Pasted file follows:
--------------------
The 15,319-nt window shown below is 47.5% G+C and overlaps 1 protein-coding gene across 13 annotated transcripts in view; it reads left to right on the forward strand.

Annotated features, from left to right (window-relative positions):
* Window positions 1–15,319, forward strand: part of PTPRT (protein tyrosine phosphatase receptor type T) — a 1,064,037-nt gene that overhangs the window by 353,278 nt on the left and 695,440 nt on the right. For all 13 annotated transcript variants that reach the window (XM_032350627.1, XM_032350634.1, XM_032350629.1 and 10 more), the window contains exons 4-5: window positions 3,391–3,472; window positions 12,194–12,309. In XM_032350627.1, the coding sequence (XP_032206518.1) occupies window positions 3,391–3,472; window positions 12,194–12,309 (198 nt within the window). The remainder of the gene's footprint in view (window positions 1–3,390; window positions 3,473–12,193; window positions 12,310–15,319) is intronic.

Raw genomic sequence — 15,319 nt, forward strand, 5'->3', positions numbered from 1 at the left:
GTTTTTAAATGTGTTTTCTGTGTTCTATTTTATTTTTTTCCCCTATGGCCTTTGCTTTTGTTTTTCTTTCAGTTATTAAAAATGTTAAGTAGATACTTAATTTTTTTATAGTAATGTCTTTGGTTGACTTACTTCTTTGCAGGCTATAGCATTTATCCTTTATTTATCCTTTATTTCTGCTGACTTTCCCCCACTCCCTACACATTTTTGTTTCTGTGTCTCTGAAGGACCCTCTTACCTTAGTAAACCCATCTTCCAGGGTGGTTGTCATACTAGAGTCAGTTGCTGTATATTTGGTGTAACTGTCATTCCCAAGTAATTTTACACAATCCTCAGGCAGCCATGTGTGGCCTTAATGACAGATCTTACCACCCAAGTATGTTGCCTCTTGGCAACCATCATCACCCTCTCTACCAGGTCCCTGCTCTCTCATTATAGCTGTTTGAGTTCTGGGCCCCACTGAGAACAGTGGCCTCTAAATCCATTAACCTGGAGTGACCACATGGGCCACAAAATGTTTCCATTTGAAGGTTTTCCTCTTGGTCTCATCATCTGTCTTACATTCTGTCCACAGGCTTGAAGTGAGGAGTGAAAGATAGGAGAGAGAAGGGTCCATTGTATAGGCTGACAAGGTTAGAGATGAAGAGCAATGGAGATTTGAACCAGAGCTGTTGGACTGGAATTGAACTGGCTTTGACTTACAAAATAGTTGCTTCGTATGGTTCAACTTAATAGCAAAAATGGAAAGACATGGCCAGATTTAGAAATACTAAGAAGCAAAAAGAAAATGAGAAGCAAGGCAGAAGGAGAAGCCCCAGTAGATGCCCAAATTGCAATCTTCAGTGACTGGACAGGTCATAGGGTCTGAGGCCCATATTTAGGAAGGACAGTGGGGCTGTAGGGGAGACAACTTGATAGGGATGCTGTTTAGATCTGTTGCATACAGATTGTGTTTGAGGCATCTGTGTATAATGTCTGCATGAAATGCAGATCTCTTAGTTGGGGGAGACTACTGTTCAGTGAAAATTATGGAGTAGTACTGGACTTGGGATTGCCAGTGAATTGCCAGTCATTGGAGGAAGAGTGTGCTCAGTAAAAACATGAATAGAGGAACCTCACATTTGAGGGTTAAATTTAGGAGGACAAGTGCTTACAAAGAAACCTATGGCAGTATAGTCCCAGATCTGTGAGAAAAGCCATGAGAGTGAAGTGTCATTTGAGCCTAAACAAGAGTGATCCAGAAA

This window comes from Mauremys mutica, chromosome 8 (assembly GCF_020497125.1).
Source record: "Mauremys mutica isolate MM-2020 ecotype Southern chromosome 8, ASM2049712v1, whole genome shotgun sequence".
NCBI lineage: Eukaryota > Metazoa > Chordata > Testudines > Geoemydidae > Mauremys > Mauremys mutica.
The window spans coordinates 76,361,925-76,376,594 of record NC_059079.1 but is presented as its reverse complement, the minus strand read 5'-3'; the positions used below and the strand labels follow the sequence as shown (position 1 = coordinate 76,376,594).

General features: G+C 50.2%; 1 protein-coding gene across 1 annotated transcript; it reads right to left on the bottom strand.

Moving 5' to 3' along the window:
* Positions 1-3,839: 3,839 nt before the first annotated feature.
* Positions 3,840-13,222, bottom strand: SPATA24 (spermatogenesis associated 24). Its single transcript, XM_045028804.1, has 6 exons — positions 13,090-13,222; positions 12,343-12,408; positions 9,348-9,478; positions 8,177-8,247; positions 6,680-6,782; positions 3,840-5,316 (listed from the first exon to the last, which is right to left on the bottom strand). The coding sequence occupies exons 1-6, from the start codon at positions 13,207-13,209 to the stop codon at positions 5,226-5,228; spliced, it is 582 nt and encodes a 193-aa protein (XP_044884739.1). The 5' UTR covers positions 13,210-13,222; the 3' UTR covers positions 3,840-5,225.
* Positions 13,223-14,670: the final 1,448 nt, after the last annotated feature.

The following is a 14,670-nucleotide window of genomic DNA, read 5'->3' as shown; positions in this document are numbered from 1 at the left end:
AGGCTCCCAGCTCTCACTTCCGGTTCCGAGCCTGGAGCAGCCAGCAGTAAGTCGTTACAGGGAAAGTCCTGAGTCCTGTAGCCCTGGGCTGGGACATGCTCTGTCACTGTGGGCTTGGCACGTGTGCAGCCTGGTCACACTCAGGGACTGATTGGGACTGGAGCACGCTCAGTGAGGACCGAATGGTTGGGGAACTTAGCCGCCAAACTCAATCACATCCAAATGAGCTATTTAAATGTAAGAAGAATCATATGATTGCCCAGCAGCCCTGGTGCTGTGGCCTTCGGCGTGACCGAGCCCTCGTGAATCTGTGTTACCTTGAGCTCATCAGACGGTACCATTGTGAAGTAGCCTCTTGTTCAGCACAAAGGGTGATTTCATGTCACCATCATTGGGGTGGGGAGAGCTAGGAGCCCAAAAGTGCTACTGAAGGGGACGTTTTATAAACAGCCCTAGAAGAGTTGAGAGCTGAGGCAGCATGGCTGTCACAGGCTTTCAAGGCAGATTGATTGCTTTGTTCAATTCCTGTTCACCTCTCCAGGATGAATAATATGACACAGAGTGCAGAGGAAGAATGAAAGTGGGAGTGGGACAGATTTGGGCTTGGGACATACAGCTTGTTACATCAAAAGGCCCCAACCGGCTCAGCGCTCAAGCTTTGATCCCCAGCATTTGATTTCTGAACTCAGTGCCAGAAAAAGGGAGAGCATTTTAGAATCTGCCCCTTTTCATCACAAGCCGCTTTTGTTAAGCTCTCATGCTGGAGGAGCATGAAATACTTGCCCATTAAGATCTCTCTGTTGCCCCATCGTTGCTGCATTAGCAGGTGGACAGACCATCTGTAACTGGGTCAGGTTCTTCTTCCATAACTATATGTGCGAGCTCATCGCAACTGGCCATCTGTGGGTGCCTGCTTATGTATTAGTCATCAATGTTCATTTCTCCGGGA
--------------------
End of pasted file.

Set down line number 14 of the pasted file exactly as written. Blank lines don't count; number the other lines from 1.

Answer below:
* Positions 13,223-14,670: the final 1,448 nt, after the last annotated feature.